We’ve taken a leaf out of Santa’s book, and have decided to reflect on the films of the year by determining which ones have been ‘good/nice’ and which ones have been downright naughty/bad. All of the team have put forward three films on their nice list and three for their naughty lists, giving their reasons why certain films have made the right or the wrong impression. So, grab a mince pie and some egg nog and join us to examine the lists. Ho, ho, ho!
Criminally underappreciated, Bart Layton’s retelling of a Kentucky library heist gone wrong is a masterclass in impeccable editing. Often when a film focuses on (and successfully executes) micro elements such as editing, the narrative is left behind. Yet, American Animals is one of the few that manages to do both justice. The fantastic use of editing combined with a terribly tense final act makes for a can’t-tear-your-eyes-away watch. Plus Evan Peters is fabulous.
Reminded me of Black Mirror’s Nosedive episode and not just because of THAT vanity table scene… Cam felt truly authentic and after realising that ex-cam girl, Isa Mazzei wrote it, it made perfect sense. What with Madeline Brewer’s impressive performance and the subtle but effective score, you felt very much like you are on the whirlwind journey with Alice (or Lola).
The constant chasing of followers, likes and voyeurs strikes a chord with the world we’re living in right now, and the sheer desperation and lengths people will go to be liked was rather overwhelming. My favourite (overlooked) scene is the editorial calendar of events – much like businesses do to create content. Alice is basically a content creator, something I hadn’t thought about before. So if anything, I felt more educated on the world of camming and honestly, a little scared by it!
Directed by fellow East Midlander and Derby University graduate, Deborah Haywood, Pin Cushion is an intensely personal, extremely affecting look at mother/daughter dynamics. For a directorial debut, Pin Cushion excels in cinematography, editing and kitsch effects that complement the subject matter delightfully. Although full of fairytale mellowness, the final act manages to grab you by the throat and force-feed you uncomfortable home truths, something I for one, am a fan of.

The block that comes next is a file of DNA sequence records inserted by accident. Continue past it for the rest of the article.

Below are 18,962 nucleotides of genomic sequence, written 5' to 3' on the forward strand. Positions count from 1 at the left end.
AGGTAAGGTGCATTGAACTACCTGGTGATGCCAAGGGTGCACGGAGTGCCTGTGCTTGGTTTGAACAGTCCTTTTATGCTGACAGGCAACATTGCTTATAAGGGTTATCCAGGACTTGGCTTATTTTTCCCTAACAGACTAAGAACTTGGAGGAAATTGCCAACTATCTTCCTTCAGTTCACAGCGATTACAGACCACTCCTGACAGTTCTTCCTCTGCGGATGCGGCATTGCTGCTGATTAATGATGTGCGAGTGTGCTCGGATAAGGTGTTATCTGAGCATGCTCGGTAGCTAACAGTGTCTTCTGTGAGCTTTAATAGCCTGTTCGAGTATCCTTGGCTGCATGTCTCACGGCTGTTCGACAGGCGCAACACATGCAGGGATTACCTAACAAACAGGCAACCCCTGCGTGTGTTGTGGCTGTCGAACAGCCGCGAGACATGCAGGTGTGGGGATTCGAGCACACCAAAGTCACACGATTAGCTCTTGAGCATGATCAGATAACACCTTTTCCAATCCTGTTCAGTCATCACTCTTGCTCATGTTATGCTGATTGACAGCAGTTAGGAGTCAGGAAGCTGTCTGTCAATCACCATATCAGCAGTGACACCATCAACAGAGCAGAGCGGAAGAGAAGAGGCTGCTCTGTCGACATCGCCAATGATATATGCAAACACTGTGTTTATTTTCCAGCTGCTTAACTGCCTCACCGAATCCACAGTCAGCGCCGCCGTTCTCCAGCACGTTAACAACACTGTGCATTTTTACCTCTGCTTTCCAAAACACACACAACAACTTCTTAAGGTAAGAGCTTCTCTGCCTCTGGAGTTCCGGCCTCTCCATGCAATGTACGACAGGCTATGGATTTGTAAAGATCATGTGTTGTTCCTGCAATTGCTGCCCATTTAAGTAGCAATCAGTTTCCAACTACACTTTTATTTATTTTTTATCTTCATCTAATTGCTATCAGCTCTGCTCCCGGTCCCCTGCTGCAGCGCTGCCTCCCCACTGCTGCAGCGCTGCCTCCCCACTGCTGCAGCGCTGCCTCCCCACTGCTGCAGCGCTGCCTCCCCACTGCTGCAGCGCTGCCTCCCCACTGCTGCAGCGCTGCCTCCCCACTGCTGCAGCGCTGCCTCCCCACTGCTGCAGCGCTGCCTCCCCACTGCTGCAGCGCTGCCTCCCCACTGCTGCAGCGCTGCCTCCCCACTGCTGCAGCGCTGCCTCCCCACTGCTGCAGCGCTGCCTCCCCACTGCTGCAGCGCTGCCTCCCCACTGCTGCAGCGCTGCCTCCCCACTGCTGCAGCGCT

Visually and stylistically, Yardie is impressive. However, it’s not enough to carry the weak, borrowed plot for 90 minutes. It dabbles with themes such as drugs, violence, revenge and music (something, I feel it should have focused more on). But dabble, it did. And Elba’s inspirations were all-too-obvious, proving a fun game to see how many references you could spot. In which, I managed:
- The Godfather: hiding the gun behind the toilet
- A Bronx Tale: D scrambling to stop the shooter in the middle of a crow
- Goodfellas: putting the necklace around Yvonne’s neck (much like Henry and Karen)
- Kidulthood: Aml Ameen played a super similar character in the 2006 drama, as did King Fox and Uncle Felix. In fact, the entire storyline is SO SIMILAR
The Children Act
I hate to be that person but… it’s just so dull? The pacing is painful with weird, unnecessary injections of comedy (in the form of Stanley Tucci) that just doesn’t land. But really, am I surprised? It’s rare that an Ian McEwan adaptation works: Enduring Love, On Chesil Beach, The Child in Time. It seems the power and emotion behind his words pale when on screen. Plus 90% of The Children Act follows Emma Thompson walking or running across London. And as beautiful as Emma Thompson’s walk is, I needed more.
Sorry to Bother You
I haven’t felt so conflicted / confused / entertained by a film quite as much as I have over this one. Lots was going on visually and narratively, but nothing solid came off? At times the humour didn’t land, making for an even weirder experience. Interestingly though, I thought the entire cast put in a great performance, which is probably what kept me in my seat up until the final third, then it lost me to the sheer absurdity. I think underneath the unnecessary bullshit there were powerful messages, but it made you work super hard to benefit from them.